In the late 1980s, Exeter University had a lucrative royalty deal for an anti-cancer drug with a pharmaceutical company. The income was shared between the inventors and their department; the rest went in the general university pot rather than being reinvested in research and technology transfer.
Although activity has risen in the past two years, with the university creating six spin-off companies, its licensing income is still low.
But innovation manager Robin Jackson says this does not reflect the true value of intellectual property. In fact, the intellectual property "hook" is used to land research collaborations and contracts from industry.
Dr Jackson said: "You can license technology only if you're going to make it profitable. But to reach that point you need to get more research and development money. So you have to go to industry."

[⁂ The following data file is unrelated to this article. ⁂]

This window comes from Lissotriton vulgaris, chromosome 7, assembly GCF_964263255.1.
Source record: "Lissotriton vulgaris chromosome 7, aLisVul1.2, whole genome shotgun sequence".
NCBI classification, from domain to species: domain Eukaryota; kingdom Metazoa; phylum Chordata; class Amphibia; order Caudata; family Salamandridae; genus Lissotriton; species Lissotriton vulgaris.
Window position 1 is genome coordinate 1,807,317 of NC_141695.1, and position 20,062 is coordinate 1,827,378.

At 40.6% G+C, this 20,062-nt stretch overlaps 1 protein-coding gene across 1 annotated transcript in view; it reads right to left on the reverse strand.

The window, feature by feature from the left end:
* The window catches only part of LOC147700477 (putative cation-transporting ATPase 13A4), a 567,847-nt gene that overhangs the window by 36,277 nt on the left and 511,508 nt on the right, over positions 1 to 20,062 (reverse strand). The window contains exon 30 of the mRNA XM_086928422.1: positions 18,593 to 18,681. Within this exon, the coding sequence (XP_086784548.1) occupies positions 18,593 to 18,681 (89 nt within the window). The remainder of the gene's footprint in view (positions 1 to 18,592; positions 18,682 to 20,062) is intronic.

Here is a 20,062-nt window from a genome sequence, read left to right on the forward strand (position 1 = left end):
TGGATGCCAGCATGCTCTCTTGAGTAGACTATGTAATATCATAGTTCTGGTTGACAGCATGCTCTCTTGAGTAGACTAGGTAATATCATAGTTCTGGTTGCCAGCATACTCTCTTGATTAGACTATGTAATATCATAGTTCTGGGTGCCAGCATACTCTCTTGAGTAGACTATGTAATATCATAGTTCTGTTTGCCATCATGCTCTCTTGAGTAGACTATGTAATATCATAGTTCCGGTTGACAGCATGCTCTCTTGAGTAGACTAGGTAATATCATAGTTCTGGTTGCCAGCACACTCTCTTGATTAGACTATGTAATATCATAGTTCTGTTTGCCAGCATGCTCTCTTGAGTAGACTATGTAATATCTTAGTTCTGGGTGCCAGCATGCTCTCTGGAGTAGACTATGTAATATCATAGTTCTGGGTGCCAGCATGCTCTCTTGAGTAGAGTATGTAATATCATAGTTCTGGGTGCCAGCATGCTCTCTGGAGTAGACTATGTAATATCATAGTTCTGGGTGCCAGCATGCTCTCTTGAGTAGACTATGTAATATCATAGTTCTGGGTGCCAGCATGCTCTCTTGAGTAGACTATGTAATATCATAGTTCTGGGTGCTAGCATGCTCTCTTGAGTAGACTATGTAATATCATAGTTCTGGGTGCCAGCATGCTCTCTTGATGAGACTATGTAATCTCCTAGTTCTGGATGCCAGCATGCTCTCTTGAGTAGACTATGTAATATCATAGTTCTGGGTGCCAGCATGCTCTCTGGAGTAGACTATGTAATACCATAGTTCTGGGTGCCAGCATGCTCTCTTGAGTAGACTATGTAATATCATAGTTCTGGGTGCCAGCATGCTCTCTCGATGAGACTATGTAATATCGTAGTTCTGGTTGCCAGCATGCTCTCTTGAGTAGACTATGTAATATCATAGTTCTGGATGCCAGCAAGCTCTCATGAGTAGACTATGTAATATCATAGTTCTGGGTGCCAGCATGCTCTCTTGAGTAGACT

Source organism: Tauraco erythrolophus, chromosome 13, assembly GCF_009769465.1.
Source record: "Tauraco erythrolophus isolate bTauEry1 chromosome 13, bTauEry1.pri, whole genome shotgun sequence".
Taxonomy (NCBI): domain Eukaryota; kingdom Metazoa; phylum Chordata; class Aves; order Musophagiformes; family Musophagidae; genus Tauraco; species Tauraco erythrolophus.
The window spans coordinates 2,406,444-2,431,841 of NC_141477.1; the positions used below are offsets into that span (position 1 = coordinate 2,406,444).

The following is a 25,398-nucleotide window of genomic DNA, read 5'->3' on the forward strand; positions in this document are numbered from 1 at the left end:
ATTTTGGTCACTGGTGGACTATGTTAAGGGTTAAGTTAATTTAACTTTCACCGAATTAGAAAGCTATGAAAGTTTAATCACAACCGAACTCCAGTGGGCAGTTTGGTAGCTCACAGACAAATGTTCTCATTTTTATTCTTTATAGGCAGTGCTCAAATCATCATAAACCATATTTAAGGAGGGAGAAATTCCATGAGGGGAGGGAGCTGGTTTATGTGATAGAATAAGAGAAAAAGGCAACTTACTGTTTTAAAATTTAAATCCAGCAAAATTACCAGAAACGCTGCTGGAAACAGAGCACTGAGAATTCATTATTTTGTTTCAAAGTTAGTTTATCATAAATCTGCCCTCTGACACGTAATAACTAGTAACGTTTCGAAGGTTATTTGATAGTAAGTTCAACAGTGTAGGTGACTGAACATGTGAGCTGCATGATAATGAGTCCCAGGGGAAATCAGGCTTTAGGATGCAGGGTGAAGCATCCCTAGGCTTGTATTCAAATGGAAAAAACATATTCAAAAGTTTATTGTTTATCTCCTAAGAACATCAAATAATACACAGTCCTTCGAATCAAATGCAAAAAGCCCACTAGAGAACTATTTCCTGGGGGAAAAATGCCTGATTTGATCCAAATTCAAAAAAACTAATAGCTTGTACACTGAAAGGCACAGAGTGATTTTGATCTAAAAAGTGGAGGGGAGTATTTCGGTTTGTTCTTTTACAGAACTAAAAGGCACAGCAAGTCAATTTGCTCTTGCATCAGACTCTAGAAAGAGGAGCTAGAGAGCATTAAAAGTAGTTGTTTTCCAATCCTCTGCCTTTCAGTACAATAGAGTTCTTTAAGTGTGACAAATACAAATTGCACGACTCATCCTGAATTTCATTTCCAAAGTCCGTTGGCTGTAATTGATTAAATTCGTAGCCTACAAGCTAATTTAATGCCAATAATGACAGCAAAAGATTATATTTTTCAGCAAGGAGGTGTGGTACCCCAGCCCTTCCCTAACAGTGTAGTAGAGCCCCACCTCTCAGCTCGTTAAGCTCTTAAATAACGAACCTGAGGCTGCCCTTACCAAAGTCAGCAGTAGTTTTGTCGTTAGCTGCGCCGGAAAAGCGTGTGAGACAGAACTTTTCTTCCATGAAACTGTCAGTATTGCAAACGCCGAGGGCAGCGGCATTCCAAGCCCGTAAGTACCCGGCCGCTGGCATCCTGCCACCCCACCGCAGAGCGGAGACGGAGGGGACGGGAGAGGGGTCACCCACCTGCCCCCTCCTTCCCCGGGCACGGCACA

There is just one spin-off company at Luton University, Seraph Technologies, which was created in 1997 from work in the Sensor and Cryobiology Research Centre.
Although it has some licensing deals, most of Luton's £1.8 million research income comes from contracts and research for local businesses.
The university brings in more than £5 million a year from helping other people's businesses get off the ground or grow, rather than starting its own companies.
Frank Burdett, director of business development, said: "It would be easy to buy companies off the shelf and say we're doing spin-offs. But we see our role as helping existing companies grow.
"We turn academic research into courses for business people. It's knowledge transfer rather than technology transfer."